The research reinforces a counterintuitive point that past studies have suggested -- being a bit on the heavy side may actually cut your risk of dying prematurely.
In the review, published in this week's Journal of the American Medical Association, researchers looked at nearly 100 studies involving 2.88 million people that compared body mass index, or BMI, to the risk of death from any cause.
BMI is derived from a formula that compares your height to your weight. It is currently the standard means of determining whether someone is underweight, of normal weight, overweight or obese.
Not surprisingly, the researchers found that the heaviest among us -- those who have a BMI above 30 -- have a higher risk of death than those who are considered to be at a "normal" weight, or a BMI between 18.5 and 25.
But the researchers also found a slight dip in death risk -- about 6 percent -- in those whose BMIs were between 25 and 30. In other words, people who would be classified as overweight appear to have a lower risk of death from any cause.
Moreover, for those who were considered to be on the lower end of the obesity spectrum, with a BMI of 30 to 35, the risk of death from any cause was not significantly different from that experienced by those who were at a normal weight.
As is apparent from the number of studies examined in this review, this is not the first time that a link has been suggested between being a tad on the heavy side and having a decreased risk of death. And several past studies have disputed this link. But this new review may lend support to the idea that our health may not be as closely tied to the numbers on our scales as we might have been led to believe.
Lead study researcher Katherine Flegal, Ph.D., of the CDC's National Center for Health Statistics, said the review was in many ways a follow-up to research she and her colleagues published in 2005 that suggested a slightly higher-than-normal BMI was necessarily attached to life-threatening conditions such as heart disease.
"We found that being overweight in that study was not associated with excess mortality from cardiovascular disease or cancer, but it reduced mortality from other things," Flegal said. "There's even some research that suggests body fat itself could be cardioprotective."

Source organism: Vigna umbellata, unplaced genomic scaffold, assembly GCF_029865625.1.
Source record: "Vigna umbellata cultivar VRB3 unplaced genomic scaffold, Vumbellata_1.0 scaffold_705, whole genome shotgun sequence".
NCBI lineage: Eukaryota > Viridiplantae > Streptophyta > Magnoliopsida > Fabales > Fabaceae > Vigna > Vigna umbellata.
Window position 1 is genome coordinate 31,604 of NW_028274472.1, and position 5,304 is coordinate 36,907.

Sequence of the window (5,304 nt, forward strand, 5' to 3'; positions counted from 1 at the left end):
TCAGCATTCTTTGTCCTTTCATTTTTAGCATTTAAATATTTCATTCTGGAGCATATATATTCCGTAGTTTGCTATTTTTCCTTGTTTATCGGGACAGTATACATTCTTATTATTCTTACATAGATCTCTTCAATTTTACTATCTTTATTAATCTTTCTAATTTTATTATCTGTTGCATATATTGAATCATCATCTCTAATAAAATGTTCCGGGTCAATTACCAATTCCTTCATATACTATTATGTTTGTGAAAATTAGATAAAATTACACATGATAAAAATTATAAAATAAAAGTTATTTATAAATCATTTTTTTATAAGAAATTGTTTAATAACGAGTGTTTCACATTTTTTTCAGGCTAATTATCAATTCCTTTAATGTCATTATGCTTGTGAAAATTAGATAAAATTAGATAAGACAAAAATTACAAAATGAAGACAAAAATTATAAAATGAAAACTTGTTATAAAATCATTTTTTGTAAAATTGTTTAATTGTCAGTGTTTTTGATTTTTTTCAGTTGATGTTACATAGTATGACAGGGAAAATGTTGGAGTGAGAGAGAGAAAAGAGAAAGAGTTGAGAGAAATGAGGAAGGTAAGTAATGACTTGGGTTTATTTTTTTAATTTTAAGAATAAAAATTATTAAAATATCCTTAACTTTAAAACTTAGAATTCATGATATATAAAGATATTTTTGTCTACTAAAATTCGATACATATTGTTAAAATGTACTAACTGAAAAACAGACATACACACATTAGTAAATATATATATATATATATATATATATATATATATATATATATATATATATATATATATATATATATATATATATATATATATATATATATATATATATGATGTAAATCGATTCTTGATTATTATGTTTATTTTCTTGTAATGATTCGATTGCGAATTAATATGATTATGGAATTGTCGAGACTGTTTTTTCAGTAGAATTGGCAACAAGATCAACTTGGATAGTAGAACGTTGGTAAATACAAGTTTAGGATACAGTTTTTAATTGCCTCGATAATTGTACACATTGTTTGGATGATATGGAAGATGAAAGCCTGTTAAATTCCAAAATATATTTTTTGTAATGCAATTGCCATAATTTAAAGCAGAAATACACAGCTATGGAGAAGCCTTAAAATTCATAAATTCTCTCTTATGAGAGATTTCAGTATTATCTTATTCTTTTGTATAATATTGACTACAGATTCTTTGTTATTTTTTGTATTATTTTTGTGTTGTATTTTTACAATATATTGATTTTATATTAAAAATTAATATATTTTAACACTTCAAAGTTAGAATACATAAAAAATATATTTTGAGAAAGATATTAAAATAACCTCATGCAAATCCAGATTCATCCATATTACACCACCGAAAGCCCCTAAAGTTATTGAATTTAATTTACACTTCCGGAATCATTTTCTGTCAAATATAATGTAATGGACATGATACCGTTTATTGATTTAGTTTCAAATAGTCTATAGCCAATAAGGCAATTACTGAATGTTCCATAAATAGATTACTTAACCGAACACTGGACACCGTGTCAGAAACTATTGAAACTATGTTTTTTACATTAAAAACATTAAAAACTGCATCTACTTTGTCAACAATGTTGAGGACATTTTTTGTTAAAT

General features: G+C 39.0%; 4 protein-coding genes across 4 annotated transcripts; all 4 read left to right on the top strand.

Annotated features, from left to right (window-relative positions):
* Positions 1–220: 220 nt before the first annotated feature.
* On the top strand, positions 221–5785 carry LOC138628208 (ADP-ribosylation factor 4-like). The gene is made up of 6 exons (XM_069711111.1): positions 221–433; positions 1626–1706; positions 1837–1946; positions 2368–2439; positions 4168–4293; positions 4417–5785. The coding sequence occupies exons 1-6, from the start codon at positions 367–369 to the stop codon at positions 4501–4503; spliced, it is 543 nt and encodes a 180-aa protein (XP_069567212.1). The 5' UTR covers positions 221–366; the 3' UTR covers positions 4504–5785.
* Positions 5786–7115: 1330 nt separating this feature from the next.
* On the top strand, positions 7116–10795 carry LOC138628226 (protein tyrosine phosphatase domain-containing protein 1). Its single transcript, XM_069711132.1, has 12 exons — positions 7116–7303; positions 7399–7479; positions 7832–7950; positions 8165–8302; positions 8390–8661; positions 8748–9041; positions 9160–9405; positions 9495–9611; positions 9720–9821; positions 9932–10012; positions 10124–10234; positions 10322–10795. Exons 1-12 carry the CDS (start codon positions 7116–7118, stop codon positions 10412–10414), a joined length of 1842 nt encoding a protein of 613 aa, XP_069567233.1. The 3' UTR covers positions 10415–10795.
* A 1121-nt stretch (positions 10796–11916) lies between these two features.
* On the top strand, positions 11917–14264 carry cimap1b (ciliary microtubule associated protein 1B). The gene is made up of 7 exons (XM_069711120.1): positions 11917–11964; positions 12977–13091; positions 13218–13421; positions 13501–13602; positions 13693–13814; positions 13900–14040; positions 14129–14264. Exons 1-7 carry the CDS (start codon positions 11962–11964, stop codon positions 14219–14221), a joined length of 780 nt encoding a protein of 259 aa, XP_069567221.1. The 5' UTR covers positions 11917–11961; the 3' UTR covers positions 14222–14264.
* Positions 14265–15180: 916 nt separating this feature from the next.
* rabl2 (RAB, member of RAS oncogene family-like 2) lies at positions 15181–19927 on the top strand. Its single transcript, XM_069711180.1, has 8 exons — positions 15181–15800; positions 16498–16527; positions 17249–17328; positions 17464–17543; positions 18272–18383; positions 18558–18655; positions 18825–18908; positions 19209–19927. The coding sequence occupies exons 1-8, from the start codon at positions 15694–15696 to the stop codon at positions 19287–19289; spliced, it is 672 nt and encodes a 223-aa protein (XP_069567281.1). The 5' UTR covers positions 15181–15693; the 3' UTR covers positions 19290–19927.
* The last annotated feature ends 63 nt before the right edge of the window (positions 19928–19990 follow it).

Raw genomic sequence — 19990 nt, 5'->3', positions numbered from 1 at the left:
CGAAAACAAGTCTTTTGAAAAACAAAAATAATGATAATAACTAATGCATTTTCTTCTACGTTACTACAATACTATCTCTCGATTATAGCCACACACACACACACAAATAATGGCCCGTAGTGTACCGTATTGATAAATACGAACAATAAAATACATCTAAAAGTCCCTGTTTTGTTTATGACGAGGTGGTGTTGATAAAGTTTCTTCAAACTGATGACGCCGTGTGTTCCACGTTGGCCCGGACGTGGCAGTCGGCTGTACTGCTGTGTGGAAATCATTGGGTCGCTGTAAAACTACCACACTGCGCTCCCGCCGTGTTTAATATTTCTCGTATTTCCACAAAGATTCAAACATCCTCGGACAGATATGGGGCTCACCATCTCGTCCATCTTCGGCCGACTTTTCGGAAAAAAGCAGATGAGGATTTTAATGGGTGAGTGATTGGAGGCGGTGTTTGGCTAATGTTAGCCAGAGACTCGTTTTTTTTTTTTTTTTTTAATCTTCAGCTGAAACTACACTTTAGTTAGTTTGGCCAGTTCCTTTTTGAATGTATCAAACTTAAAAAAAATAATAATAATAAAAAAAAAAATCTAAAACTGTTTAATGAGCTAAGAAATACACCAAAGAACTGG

On one hand, said obesity experts not involved with the research, the findings suggest that the current widespread use of BMI as a way to determine if one is overweight or obese may need to be reconsidered. Flegal said that the problem may not be the BMI scale, but, rather, how the different rungs on the BMI ladder are interpreted by doctors. In this way, such research may have implications for physicians who currently advise patients in the overweight BMI category to lose a few pounds.
"These are not health categories, these are weight categories," Flegal said.
Dr. David Katz, director of Yale University's Prevention Research Center, agreed that this review supports the idea that doctors may need to reexamine the way they advise certain patients.
"In a society prone to both epidemic and increasingly severe obesity, it may be that those who manage to remain in the 'overweight' class are, in fact, those who are actually doing quite well," said Katz, who was not involved with the study. "This study suggests that if the basis for defining 'overweight' is adverse health effects, we may want to raise the threshold. The definition of 'overweight' should begin where health risks begin."
Katz pointed out that the study looked only at death rates -- not quality of life. And this is an area, he said, that may be affected by being overweight or slightly obese.
"We have recent evidence -- from the Lancet's 'Global Burden of Disease' study -- that we are living longer, but sicker," he said. "It may be that overweight does, indeed, contribute to type 2 diabetes and heart disease, but not to premature death.
"Living is not really the prize; living well is the prize. So we should be careful before jumping to conclusions about these findings."
Dr. Mitchell Roslin, chief of obesity surgery at Lenox Hill Hospital in New York, said it is important to recognize that many people who are overweight may in fact be moving toward obesity and its myriad health effects.
"Your weight is a moving target, and usually in the wrong direction," Roslin, who was also not involved with the study, said. "Unfortunately, many people gain several pounds each year and this becomes a pathway to morbid obesity, which, as the study shows, is very detrimental."
Katz agreed. "'Overweight' does not tend to be a permanent state; it is often a transitional state, leading to obesity," he said. "If you are lean and gain weight, you will become overweight. If you continue to gain weight, you will become obese. If you are slightly overweight, and remain that way, it means you are actually controlling your weight better than most -- and perhaps that's why health risks may not ensue.
"This study is an argument for, not against, weight control -- it just may be an argument for controlling weight in a slightly wider range than we thought."
So this New Year's, as you find yourself standing on the scale, what should your resolution be? Flegal, for one, said that this study should not be a guide to individual action. But Roslin said the study may provide some perspective for those worried about how their weight might be affecting their health.
"The most important message is to eat right and be fit," he said. "Nominal weight loss and stabilization are worthwhile goals. Skinny is not always better."